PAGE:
129 posts • joined 16 May 2015
Re: Let them pay
You're confusing manufacturer's warranty with third-party extended warranty via the shop.
I've never paid for extra insurance but I know people who do and have successfully claimed on it during the period. I also know of people who *accidentally* find the device has stopped working when it's approaching the end of the warrenty or extended warrenty period.
It depends on your attitude to insurance and how hard you are on your equipment.
Re: Let them pay
Your dishwasher seller is using deliberate obfuscation by leaving you to think they are selling you 5 year support instead of the 3 you're actually receiving.
Re: Astonishing isn't it
The problem with calling the company is that you reach a call centre who can't deal with your account.
You need to go round in circles until it gets escalated to the relevant finance team. This may even need to be raised as a formal dispute and involve the company appointed ombudsman, who will have the power to check the facts and chase the finance team.
When I went down this path the ombudsman judged in my favour but the finance team then produced incorrect information to cancel what the ombudsman said. Only a second session with the ombudsman resulted in me being correctly treated.
At that point the operator decided to pay me the refund but then chose to cancel the contract with immediate effect.
Re: Astonishing isn't it
I'm surprised that somebody hasn't taken the operator to court for charging for a service that's not being delivered.
There must be some clever weasel-words in the contract.
Unless the government decides to fund the BBC directly, thereby making those of us who don't need a licence to pay into the fund.
The BBC is quite capable of funding itself through advertising. It happily does this for all of its overseas businesses. Channel 4 is owned by the government but doesn't receive a subsidy.
I received the letter, contacted them by phone and explained that I have various equipment such as a screen, laptop and smartphone, each of which is capable of being used to watch broadcast television.
As the current rule is that one must watch broadcast television or use iPlayer to view BBC output, being capable of watching is not the same as actually watching.
I don't watch television but do use a Sky box to listen to radio.
I now have a letter from them titled "Your No Licence Needed confirmation".
At no time did I give my name.
Re: More bloat in an already over bloated OS
Your computer, your choice of operating system.
Their operating system, what's wrong with offering a one-time suggestion?
Re: AI beat astroboffins at detecting fast radio bursts?
Surely we need to last for 6 billion years for our message to be sent and the answer received.
(Shades of The Sirens of Titan by Kurt Vonnegut)
Re: The reverse problem exists, too
Even skilled translators have to make guesses when translating from gender neutral languages. Without significant context, it remains a guess.
Re: What's the problem here?
Since when has "they" become singular?
Don't forget that Pluto was discovered by an American. Losing "planet" status meant loss of face.
Since it is about one sixth of the mass of the Moon and 0.2% of the earth, it's not a major planet. Labelling Pluto, Eris etc as minor or dwarf planets, or "plutoids" seems a fair compromise.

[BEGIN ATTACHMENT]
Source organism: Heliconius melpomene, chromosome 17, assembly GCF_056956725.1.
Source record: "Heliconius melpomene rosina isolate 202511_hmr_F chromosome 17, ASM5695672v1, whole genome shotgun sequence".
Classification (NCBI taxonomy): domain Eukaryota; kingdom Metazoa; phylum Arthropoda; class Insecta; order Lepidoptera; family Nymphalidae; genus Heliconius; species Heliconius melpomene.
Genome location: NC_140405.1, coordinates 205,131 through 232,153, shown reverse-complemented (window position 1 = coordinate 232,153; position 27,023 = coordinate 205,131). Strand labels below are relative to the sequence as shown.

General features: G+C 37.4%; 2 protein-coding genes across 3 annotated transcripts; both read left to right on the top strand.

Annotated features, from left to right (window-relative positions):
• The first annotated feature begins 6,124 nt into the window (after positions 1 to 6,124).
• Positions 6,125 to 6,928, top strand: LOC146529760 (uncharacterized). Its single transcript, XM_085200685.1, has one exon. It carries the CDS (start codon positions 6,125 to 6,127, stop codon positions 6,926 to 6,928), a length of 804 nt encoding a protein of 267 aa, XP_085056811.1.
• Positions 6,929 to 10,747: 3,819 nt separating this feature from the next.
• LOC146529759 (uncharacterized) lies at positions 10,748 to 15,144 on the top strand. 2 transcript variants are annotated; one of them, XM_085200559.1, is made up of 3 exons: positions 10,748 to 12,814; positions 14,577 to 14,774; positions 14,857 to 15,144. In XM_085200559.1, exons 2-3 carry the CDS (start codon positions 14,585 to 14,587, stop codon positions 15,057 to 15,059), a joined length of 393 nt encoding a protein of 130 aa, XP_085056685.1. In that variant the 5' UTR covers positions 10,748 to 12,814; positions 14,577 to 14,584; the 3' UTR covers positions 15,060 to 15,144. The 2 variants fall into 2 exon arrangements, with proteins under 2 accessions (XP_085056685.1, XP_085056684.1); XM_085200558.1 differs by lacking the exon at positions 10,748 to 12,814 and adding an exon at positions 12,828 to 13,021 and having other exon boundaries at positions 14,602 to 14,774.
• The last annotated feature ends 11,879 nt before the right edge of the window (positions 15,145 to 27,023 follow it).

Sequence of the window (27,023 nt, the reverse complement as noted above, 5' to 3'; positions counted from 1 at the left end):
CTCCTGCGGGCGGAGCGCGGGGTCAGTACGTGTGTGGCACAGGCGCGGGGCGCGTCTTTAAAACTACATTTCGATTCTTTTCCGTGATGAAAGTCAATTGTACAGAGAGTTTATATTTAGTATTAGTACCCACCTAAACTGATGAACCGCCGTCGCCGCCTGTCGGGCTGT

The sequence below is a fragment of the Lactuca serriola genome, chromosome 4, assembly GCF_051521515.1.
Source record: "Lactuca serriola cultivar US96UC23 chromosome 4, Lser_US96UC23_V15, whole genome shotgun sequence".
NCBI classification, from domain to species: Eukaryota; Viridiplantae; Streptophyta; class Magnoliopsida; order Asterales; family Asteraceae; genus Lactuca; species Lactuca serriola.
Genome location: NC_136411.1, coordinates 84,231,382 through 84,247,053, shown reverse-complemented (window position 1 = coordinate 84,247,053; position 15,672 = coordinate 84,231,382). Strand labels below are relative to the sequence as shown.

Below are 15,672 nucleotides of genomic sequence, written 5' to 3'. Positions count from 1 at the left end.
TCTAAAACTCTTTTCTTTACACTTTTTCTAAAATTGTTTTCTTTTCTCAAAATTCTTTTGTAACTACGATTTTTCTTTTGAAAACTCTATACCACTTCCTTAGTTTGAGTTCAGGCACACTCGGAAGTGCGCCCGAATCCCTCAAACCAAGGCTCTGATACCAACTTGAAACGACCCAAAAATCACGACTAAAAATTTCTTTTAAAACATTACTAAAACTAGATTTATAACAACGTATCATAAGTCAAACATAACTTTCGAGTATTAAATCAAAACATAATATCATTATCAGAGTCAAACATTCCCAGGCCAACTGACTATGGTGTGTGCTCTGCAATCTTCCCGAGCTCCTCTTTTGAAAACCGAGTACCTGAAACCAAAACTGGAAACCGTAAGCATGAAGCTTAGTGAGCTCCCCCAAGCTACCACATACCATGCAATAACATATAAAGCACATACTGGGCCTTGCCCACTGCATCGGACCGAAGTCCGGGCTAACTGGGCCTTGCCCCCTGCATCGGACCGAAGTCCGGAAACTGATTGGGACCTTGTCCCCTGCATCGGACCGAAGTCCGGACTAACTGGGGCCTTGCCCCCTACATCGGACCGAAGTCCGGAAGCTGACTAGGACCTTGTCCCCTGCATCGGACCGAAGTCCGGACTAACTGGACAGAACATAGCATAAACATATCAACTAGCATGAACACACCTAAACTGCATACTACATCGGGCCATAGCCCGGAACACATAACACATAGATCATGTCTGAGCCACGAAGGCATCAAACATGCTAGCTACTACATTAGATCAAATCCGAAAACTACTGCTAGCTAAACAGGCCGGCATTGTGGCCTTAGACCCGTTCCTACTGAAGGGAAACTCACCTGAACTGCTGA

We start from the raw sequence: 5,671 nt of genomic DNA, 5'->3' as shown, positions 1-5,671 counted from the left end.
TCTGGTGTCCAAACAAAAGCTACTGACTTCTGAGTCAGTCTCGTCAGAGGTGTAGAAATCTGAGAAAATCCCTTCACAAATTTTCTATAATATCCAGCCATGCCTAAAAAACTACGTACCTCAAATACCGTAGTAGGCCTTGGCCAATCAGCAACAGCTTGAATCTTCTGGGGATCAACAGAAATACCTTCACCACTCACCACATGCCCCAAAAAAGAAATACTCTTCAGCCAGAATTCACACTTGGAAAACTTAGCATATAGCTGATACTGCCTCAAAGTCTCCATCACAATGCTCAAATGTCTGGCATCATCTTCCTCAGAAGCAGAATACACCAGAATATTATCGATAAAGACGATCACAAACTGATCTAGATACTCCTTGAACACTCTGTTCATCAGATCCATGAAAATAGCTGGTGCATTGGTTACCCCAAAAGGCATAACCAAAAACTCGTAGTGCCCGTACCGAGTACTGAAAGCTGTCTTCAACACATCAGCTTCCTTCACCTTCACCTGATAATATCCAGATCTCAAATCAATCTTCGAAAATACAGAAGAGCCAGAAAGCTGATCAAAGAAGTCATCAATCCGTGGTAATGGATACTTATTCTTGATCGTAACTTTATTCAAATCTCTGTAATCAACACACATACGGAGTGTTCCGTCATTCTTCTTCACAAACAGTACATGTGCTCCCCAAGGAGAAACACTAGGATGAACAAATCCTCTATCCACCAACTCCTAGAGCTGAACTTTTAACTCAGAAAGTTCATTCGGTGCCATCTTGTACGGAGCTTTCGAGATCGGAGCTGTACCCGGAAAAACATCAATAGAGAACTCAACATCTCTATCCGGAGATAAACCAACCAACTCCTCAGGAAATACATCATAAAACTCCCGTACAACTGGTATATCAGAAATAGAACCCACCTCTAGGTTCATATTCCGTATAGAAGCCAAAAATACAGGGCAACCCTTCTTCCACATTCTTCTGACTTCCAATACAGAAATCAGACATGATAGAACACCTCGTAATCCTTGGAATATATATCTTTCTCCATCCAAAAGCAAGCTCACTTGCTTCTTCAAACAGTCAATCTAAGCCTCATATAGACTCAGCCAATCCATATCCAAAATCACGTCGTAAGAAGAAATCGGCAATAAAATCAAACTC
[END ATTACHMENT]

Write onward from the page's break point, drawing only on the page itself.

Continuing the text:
Invoking "personal privacy" is complete nonsense. They're an organisation, not an individual. The reason they withhold the number is that they don't want you to be able to call them and reach the correct department. Much better to leave you to call the main number and fight your way through layers of menus and verbiage.
I've had legitimate calls from withheld numbers. I know they're legitimate because it's in response to an issue I'd raised and was expecting a call-back.
Even my bank tried that and asked me for security details. I explain that I never give security details to anyone who calls me, only to people I've called. In most cases they fully understand this. I can only think of one example, where I had terminated a mobile phone contract. Their number was not withheld but was unrecognised by my phone's address book. The guy got very annoyed when I refused to give any security details. On looking up the number later, it was their outsourced "retention team".
Re: Telefonica own O2 and GiffGaff, so this is nothing new for them
Google "Is ID Mobile, part of the Carphone Warehouse group, an MVN?" and it tells you Three. Simples.
Re: Customers are (slightly) more savvy and the technology isn't moving as quickly
At end of contract, simply ask for the PAC to move your number to a different provider. They won't put you on to the porting team but to the retention team. Insist that you want to leave and eventually they'll offer you a much better deal. If they don't, you could always switch providers or even look what the best new deal is from your existing one.
Make sure you've done your research first (as always).
Re: That's kinda the minimalist solution
How foreign is foreign? .com when browsing from the UK? Canada from the USA? Using a VPN to disguise your own location? Disguised server IP location?
Don't forget that .com does not mean USA but simply "commercial".
That's one of the reasons Bill Gates invested in Apple when it was on the slide (while Steve Jobs was elsewhere). Not the only reason, but simply one of them.
Where's the evidence
I'd be very interested in knowing how he can prove how much was in the wallet before the transfer and how much remains.
Why is this AT&T's issue rather than the coin repository? They are the ones with the 2FA security that's allegedly been broken.